With Twitter's blockbuster 2013 IPO and Facebook's less successful 2012 floatation still very much at the back of the tech industry's collective mind, it's high time for companies to start accepting the inescapable fact that - from pinpointing revenue leakage to filling out compliance requirements - the process of launching an initial public offering is not for the faint of heart.
The challenging road to the IPO
When companies go public, they expose themselves to unprecedented levels of scrutiny. If authorities find abnormalities in reporting, compliance, and/or legal structuring, delays and stiff fines can result. For example, Morgan Stanley, the lead underwriter for Facebook's 2012 IPO, was ordered to pay $5 million (£3m) in fines to the US state of Massachusetts for advising the company to reveal revenue forecasts to select clients before actually floating, which prompted numerous Wall Street analysts to reduce their predictions about Facebook's growth just as the company went public.
Also last year, a Wells Fargo senior client associate was fined $5,000 and suspended for changing dates and account numbers on various customers' IPO forms to make them appear more current.
The consequences don't end with fines, however. Companies can miss the precious market timing advantage that can make or break an IPO. Investors are more comfortable putting their money into stocks, and thus IPOs, when markets are rising. If a market is falling, investors balk; this is one explanation for why Facebook's stock initially fell after its IPO.
Twitter timed its market entry more successfully, but imagine what would happen if the Twitter IPO was delayed by a compliance issue, and meanwhile the market fell? It would have been a game-changer, and not in a good way.
HR and the cloud
Human resources management is one of the biggest and most scattered components in any IPO. Timesheets, payroll, resource allocation, billable revenue - the list of moving parts goes on, and all apply to a company's reporting and, ultimately, valuation. No wonder nearly 60 per cent of companies are planning to implement new, cloud-based HR systems.
The cloud enables businesses to easily centralise and streamline many disparate parts, and in an IPO, that is essential. Placing functions such as payroll, recruiting, and training in the cloud enables companies to collect and review data in a single, coherent system. This data transparency, in turn, reduces the risk of missing information that may be non-compliant. In addition, enterprises have greater insight into their costs and drivers of business performance. They are empowered to discover, control, and manage not only costs, but time, which is a crucial enterprise asset.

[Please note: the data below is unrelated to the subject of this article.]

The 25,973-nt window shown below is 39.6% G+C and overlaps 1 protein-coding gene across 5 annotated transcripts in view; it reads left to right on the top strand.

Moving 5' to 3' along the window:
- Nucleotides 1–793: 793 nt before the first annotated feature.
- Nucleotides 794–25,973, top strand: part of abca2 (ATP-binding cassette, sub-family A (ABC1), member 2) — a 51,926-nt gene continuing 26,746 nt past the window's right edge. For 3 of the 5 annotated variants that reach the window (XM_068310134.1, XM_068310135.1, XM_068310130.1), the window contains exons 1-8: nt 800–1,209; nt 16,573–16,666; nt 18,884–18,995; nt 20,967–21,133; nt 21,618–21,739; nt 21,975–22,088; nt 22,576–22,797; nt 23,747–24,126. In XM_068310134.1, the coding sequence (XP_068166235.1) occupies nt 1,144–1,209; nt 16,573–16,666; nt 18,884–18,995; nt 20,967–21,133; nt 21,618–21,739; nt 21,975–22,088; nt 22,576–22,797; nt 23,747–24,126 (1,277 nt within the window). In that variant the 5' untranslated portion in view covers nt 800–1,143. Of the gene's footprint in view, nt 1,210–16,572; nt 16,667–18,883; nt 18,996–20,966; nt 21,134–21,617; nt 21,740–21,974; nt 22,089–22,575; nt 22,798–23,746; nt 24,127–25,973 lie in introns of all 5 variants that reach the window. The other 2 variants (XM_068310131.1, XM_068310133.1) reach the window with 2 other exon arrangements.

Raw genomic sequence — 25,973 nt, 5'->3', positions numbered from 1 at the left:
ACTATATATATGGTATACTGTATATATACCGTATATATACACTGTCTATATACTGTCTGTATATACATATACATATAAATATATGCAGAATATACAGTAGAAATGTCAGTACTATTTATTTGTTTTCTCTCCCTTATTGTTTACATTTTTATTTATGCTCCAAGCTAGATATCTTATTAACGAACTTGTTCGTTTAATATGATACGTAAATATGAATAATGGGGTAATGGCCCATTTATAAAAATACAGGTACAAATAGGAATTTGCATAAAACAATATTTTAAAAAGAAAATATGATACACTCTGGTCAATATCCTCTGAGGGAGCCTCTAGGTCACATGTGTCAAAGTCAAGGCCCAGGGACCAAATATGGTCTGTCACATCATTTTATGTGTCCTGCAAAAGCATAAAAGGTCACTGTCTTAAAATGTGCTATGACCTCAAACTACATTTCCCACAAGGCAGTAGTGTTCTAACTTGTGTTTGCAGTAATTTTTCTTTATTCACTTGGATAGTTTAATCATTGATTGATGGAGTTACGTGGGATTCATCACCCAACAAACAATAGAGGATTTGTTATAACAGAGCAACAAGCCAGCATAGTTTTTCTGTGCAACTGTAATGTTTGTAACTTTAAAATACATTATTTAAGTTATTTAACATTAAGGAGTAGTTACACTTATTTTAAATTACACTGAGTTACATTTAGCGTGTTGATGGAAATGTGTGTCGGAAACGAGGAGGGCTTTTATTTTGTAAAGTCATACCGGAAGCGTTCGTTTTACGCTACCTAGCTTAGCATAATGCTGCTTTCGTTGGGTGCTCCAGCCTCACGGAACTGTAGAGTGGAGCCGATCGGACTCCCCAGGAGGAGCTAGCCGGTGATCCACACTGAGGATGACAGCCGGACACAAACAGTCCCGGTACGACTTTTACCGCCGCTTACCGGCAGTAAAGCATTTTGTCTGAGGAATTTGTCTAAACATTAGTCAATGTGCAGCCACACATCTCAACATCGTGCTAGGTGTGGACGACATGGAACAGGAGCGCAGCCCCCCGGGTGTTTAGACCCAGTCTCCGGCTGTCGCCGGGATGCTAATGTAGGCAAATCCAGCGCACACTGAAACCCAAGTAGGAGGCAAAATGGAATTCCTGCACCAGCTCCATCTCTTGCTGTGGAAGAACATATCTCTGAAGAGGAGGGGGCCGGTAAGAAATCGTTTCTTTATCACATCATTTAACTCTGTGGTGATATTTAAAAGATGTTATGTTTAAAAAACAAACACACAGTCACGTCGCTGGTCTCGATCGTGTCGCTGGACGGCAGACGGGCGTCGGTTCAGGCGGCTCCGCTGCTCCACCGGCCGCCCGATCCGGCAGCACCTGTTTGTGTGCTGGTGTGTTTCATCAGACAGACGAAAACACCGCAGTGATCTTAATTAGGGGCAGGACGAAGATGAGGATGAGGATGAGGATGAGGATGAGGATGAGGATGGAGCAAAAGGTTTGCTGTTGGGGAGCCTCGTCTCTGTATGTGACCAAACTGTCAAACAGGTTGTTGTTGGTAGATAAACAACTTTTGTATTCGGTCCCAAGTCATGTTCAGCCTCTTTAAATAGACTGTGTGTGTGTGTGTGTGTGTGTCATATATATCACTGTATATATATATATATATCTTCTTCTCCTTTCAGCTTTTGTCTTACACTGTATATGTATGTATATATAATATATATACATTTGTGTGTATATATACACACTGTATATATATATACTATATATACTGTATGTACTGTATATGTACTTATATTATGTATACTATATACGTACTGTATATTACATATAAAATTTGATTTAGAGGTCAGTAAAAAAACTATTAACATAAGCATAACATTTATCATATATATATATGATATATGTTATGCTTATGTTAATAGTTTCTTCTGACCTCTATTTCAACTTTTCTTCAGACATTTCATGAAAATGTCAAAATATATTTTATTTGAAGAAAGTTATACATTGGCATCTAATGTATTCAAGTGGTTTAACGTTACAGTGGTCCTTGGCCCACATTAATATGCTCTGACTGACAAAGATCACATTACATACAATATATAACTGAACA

Making the cloud work pre-IPO
To prepare, a company should put systems into place that make it simple to evaluate compliance and respond to market realities in a transparent manner. Businesses must also gather and organise audited financial statements using IPO-accepted protocols, and ensure that the corporate governance is accountable and consistent.
Historically, there have been plenty of IPO filings that have not leveraged HR technology, but that was before employees were able to interact with HR, anytime and anywhere, via mobile time-tracking apps, project management software and the like. Savvy entrepreneurs would do well to embrace the new world of HR right away so that when the time comes to file, they're already equipped.
Placing HR in the cloud is an important step in pre-IPO planning. Companies can use the right cloud-based software to empower workers to enter time against projects, tasks, or clients, request PTO, and access approvals workflows via the mobile device of their choice. This enables companies to track employee time from any iOS or Android device, thus ensuring accuracy in expenditure, even for a distributed, global workforce.
Other benefits include ensuring greater accuracy in employee reporting and budgeting, as well as increased expenditure transparency. This decreases the risk of revenue leakage. In addition, effective HR solutions will allow supervisors to monitor time, resources, and project data in real-time, catching problems before they grow, as well as streamlining the process of reviewing, approving, and processing timesheets, thus saving hours of productivity.
In short, the right cloud-based technology can empower a company to maximise the potential of its most valuable resources - people and time. By streamlining disparate human resource modules on cloud systems, a company can establish the accountability, transparency, and efficiency that ensure IPO success.
Raj Narayanaswamy is the co-founder and co-CEO of Replicon, a specialist in cloud time tracking applications.